In celebration of Dewi Sant or St David, the patron saint of Wales, the whole country is swathed in red, white and green and either a leek or daffodil is worn with huge pride.
No more so than in the city of St Davids or ‘Glyn Rhosyn, the small hamlet where Dewi established a monastery on the site of the now St Davids Cathedral.
A whole weekend of celebrations are planned for the city including a pilgrims walk from St Non’s Chapel, where St David is said to have been born during a violent storm, the Bishops’s Blessing at Cross Square and the Dragons’ Parade from Oriel y Parc where hundreds of school children take to the streets with their handcrafted dragons. Take a look at the packed programme.
In the south of the county Saundersfoot is holding its annual St Davids Food and Craft Festival. The highlight of the weekend is the Cawl Cooking Championship of the World and Elsewhere, where restaurants compete to produce the best dish of Cawl judged on the taste test by the public.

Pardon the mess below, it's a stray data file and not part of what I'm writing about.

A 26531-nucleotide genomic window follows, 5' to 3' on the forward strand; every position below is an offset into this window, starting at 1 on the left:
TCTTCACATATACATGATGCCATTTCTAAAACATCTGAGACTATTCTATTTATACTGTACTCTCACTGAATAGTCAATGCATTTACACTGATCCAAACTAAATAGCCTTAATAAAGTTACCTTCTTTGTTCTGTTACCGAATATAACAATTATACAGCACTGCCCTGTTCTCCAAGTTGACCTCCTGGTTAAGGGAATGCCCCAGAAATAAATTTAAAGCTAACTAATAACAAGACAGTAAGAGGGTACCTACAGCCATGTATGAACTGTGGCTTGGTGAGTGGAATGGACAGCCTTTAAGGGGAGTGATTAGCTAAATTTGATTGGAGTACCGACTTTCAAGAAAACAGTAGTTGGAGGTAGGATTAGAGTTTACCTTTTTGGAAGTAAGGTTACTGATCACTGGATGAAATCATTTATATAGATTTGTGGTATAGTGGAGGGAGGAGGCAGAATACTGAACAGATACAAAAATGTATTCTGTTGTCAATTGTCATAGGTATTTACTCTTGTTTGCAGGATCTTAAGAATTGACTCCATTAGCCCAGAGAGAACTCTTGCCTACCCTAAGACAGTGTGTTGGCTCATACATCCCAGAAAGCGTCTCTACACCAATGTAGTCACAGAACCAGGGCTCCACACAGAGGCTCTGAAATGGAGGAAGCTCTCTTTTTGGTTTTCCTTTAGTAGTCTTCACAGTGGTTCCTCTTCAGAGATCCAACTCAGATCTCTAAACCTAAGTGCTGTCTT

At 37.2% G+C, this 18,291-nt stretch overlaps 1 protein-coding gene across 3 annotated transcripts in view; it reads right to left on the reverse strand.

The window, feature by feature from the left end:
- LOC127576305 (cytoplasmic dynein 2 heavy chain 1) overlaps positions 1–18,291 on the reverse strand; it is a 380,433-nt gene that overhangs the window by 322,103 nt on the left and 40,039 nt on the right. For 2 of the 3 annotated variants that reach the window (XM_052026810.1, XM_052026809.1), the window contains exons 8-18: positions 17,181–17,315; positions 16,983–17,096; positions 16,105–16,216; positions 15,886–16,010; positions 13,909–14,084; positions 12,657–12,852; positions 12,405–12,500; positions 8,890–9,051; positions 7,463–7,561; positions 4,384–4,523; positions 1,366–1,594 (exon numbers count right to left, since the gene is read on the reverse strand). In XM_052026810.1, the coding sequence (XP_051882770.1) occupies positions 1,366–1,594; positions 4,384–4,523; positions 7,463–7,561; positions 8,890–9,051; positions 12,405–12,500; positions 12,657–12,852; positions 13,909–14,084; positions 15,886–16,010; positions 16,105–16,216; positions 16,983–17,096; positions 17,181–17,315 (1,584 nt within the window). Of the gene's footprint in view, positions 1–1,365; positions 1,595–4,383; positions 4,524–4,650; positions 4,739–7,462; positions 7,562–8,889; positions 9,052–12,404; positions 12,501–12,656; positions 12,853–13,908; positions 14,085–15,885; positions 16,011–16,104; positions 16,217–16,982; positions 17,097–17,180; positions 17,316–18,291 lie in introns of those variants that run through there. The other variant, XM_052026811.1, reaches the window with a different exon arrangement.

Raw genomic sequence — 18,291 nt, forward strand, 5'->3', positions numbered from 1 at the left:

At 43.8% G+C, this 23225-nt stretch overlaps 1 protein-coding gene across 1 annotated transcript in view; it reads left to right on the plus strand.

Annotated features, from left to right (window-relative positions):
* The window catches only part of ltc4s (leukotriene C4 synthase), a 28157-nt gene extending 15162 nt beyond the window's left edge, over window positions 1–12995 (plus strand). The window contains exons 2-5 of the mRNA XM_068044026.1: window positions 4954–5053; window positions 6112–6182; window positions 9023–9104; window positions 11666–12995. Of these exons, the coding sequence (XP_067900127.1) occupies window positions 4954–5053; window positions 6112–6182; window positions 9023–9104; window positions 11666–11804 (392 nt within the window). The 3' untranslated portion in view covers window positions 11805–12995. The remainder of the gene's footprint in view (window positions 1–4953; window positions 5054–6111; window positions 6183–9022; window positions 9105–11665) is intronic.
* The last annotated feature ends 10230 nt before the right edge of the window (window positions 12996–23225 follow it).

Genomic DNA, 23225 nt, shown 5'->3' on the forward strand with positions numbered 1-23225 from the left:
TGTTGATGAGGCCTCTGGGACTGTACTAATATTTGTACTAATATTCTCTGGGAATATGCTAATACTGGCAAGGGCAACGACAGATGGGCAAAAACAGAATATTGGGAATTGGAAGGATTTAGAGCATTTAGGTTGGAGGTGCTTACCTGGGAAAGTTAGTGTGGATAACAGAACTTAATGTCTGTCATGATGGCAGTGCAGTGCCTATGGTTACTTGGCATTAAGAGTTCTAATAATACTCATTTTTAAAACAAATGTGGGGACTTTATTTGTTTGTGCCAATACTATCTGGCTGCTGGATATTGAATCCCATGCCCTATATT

Cawl? (pronounced cowell as in Simon Cowell!) It’s consider to be the national dish of Wales and is a bit like soup or broth. It dates back to the 14th Century, traditionally eaten in the winter months and made from lamb and root vegetables including, of course, leeks; it’s delicious.
If you can’t make it to Wales for St Davids Day, try making a bowl of cawl at home. Lou Lou’s Cafe in Newport is known for its cawl and chef Louise has shared her secret recipe for a really tasty bowl of Wales’ national dish. Enjoy.
Happy St David's Day / Dydd Gwŷl Dewi (Sant) hapus